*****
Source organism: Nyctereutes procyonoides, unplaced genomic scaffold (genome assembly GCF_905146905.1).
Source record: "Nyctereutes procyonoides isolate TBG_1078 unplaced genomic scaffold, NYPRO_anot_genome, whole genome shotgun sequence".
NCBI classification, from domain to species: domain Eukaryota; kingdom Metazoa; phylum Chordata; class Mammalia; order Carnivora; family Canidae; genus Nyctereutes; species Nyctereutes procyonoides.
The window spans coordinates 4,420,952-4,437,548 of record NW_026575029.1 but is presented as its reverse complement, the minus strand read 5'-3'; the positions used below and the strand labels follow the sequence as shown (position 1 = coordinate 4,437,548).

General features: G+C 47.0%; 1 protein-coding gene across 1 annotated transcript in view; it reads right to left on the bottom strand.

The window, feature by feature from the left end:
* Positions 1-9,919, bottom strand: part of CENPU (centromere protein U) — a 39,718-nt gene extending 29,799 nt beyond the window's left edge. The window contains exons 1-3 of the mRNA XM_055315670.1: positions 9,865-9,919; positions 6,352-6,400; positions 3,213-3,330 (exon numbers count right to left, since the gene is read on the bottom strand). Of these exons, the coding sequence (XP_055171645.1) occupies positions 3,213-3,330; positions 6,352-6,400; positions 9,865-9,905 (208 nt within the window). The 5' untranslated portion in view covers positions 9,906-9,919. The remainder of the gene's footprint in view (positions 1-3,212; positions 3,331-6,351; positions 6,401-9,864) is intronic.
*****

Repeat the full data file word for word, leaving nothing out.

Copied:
Source organism: Nyctereutes procyonoides, unplaced genomic scaffold (genome assembly GCF_905146905.1).
Source record: "Nyctereutes procyonoides isolate TBG_1078 unplaced genomic scaffold, NYPRO_anot_genome, whole genome shotgun sequence".
NCBI classification, from domain to species: domain Eukaryota; kingdom Metazoa; phylum Chordata; class Mammalia; order Carnivora; family Canidae; genus Nyctereutes; species Nyctereutes procyonoides.
The window spans coordinates 4,420,952-4,437,548 of record NW_026575029.1 but is presented as its reverse complement, the minus strand read 5'-3'; the positions used below and the strand labels follow the sequence as shown (position 1 = coordinate 4,437,548).

General features: G+C 47.0%; 1 protein-coding gene across 1 annotated transcript in view; it reads right to left on the bottom strand.

The window, feature by feature from the left end:
* Positions 1-9,919, bottom strand: part of CENPU (centromere protein U) — a 39,718-nt gene extending 29,799 nt beyond the window's left edge. The window contains exons 1-3 of the mRNA XM_055315670.1: positions 9,865-9,919; positions 6,352-6,400; positions 3,213-3,330 (exon numbers count right to left, since the gene is read on the bottom strand). Of these exons, the coding sequence (XP_055171645.1) occupies positions 3,213-3,330; positions 6,352-6,400; positions 9,865-9,905 (208 nt within the window). The 5' untranslated portion in view covers positions 9,906-9,919. The remainder of the gene's footprint in view (positions 1-3,212; positions 3,331-6,351; positions 6,401-9,864) is intronic.